Left Continue shopping
Your Order

You have no items in your cart

Read more

Top Ten Reminders from a Trip to Italy

I was recently in Italy for a couple weeks.  It was for a combination wedding and family vacation -- not wine-related at all -- in Tuscany and Umbria.  So there were no visits to wineries.  There was, however, plenty of wine, and a few things about wine and life and Italy occurred to me:

1.  Italy has some of the best simple wine around.  At virtually every restaurant meal we simply ordered "vino della casa".  Almost inevitably, the wine was simple but tasty and perfect with the food.

2.  The exception to 1 was when we ordered red wine in Orvieto, and were served house wine made from Merlot.  The wine was not good and we ended up having to order bottles off the list from other regions.  Orvieto, of course, is famous for its white wines.  If you're in Orvieto, stick with white.  I guess that will seem pretty obvious to most of you.

3.  Italy -- at least in the simple osterias that we patronized -- has a temperature problem:  the red wines were all served too warm.  There was a heat wave going on, and the wine was simply served at the very warm room temperature.  No effort was made to keep the wines cool.  We once asked for an ice bucket, and after enduring a patient explanation that red wines are meant to be served at the ambient temperature, us silly foreigners were indulged.  The contrast with Spain is sharp: in warm months there, all the red wines are kept in ice buckets.

4.  A great florentine steak from a great butcher is a wondrous thing.  We bought a couple and cooked them outside over wood.  Then, with a little trial and error, we confirmed that there is no better pairing on earth than Sangiovese and steak.

5.  The Rose phenomenon that has taken over France and the U.S. does not seem to have arrived in Italy.  Very occasionally you see a Rosato on the list.  But we didn't see many people drinking it.  And it was really hot.  It just doesn't seem to be a thing there.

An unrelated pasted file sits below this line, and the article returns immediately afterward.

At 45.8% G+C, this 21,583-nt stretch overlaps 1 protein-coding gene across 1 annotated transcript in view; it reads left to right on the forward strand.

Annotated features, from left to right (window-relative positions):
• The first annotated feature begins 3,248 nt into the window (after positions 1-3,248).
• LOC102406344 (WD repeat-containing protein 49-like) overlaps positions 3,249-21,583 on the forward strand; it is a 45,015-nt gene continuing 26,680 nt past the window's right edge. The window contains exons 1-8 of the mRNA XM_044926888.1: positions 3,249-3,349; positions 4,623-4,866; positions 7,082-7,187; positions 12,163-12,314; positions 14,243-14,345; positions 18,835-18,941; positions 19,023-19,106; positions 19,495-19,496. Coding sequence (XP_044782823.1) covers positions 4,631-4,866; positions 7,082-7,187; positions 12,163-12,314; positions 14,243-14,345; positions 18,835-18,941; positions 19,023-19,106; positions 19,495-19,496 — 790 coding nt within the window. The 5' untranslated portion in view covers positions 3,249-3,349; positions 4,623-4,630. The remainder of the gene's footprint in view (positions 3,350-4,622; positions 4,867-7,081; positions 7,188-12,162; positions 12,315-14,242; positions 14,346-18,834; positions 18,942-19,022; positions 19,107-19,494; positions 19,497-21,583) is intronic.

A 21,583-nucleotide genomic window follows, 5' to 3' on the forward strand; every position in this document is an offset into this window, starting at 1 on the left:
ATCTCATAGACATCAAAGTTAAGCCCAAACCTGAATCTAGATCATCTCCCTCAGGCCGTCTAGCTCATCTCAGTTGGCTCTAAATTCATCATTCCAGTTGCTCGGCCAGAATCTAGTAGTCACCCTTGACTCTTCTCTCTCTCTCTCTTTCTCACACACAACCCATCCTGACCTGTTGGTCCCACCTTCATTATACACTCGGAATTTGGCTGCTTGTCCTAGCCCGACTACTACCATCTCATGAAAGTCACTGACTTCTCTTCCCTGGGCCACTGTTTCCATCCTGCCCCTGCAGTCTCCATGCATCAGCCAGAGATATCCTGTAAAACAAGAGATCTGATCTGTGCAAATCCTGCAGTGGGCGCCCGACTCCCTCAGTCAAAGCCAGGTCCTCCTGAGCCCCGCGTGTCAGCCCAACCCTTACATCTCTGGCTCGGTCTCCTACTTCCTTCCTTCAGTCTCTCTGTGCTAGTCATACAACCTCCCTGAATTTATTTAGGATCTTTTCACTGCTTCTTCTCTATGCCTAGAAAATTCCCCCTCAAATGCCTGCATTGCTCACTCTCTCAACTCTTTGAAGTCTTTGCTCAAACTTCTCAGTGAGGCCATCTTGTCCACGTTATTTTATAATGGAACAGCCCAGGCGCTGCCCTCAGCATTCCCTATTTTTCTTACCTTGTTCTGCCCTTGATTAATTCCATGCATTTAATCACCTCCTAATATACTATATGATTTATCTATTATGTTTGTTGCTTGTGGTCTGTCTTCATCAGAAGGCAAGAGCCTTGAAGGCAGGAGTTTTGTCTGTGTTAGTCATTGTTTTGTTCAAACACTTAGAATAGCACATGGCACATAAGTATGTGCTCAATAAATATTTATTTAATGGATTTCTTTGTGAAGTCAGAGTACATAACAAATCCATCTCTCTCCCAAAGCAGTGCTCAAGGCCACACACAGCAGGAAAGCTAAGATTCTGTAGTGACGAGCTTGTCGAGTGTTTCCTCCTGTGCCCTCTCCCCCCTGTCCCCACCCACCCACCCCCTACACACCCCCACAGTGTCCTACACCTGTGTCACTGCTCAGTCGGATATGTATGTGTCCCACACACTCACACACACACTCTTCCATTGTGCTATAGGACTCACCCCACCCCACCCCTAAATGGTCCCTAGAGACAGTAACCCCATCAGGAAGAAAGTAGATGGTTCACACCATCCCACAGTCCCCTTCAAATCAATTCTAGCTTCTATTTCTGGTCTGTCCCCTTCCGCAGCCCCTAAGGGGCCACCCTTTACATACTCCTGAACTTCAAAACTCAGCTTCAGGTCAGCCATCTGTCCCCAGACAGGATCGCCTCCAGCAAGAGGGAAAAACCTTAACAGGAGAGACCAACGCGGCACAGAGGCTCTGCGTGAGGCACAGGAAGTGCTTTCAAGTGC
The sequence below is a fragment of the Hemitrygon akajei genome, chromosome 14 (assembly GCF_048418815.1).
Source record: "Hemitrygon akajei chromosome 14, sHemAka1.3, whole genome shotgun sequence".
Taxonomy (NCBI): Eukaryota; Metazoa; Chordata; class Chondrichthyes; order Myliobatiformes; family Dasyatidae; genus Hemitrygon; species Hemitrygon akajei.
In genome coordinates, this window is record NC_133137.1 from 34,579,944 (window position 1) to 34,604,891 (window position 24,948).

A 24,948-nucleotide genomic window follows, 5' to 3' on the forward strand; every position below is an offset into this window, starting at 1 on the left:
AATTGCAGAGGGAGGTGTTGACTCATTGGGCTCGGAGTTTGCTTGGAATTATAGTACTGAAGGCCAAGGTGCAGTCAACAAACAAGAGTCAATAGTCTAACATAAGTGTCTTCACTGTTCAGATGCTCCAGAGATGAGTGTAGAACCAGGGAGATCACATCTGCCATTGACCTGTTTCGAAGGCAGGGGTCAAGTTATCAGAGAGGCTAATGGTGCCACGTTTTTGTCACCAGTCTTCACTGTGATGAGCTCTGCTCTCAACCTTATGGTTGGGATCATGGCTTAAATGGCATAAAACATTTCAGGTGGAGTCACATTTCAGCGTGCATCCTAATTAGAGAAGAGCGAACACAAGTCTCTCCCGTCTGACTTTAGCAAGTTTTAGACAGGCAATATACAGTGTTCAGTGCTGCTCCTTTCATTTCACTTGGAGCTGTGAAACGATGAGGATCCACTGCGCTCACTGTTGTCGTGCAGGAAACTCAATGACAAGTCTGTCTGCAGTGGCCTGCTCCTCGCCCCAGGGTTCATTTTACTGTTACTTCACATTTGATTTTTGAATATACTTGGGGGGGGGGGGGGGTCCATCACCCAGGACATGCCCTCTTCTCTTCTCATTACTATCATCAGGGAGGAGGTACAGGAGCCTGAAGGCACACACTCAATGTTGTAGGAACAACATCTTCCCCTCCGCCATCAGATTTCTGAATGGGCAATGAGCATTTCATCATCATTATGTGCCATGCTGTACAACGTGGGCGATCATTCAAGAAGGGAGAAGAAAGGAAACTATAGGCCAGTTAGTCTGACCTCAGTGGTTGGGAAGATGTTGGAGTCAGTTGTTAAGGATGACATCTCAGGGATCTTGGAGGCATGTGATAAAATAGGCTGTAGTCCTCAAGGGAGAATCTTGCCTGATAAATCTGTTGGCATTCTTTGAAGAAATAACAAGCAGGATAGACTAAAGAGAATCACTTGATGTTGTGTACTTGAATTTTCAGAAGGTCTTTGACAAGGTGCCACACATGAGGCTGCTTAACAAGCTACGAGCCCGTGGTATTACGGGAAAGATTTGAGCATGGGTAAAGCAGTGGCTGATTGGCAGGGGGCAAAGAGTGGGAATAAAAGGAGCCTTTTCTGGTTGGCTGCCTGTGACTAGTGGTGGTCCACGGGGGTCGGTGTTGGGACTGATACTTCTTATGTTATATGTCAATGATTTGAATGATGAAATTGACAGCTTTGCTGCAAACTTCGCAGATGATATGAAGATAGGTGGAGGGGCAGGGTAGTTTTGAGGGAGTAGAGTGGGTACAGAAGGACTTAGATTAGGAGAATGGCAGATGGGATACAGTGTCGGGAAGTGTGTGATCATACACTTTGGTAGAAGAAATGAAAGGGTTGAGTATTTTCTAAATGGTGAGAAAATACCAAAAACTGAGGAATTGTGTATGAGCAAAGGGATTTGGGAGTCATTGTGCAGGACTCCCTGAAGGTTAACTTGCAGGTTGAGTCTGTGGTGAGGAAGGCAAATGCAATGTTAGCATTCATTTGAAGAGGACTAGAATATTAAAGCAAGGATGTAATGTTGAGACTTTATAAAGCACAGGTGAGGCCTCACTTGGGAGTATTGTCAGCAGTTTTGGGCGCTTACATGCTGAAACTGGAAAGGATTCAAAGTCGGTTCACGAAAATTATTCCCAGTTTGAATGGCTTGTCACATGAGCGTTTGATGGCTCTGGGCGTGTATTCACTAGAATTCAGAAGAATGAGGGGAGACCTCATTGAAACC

6.  It is remarkably hard to buy good wine in Italy unless you are in a wine town like Montepulciano (where you are mostly limited to buying local wine), and probably one of the big cities (I didn't go to any).  Yes, you can buy wine at the grocery stores, but it is virtually all uninteresting mass-produced stuff.  I was reminded again and again that we are so unbelievably lucky here in NYC to have easy access to so many interesting wines.

7.  A two-hour lunch with wine is a great thing.  It's like a mini-escape from life.  Or maybe it is life.  Whichever, I really wish we had that tradition here in NYC.

8.  Wine is a very good deal at Italian restaurants.  By the end of my stay there, anything above 20 euros was starting to look expensive!  Why it is that Italian restaurants are able to survive with these prices and American restaurants are not is truly mysterious.

9.  The only non-Italian wine we drank was Champagne.  Champagne is a wondrous thing.  It really seems to be a perfect beverage in so many contexts and is easily the best wine to drink if you're going to go off-region.

10.  Circling back to point 1 above, the trip confirmed something that we've been saying at Flatiron for a while:  wine regions are blessed with tasty simple and inexpensive wines that are just too hard to find here.  So few of those wines make it beyond the local trattoria.  We find them occasionally and when we do we will let you know!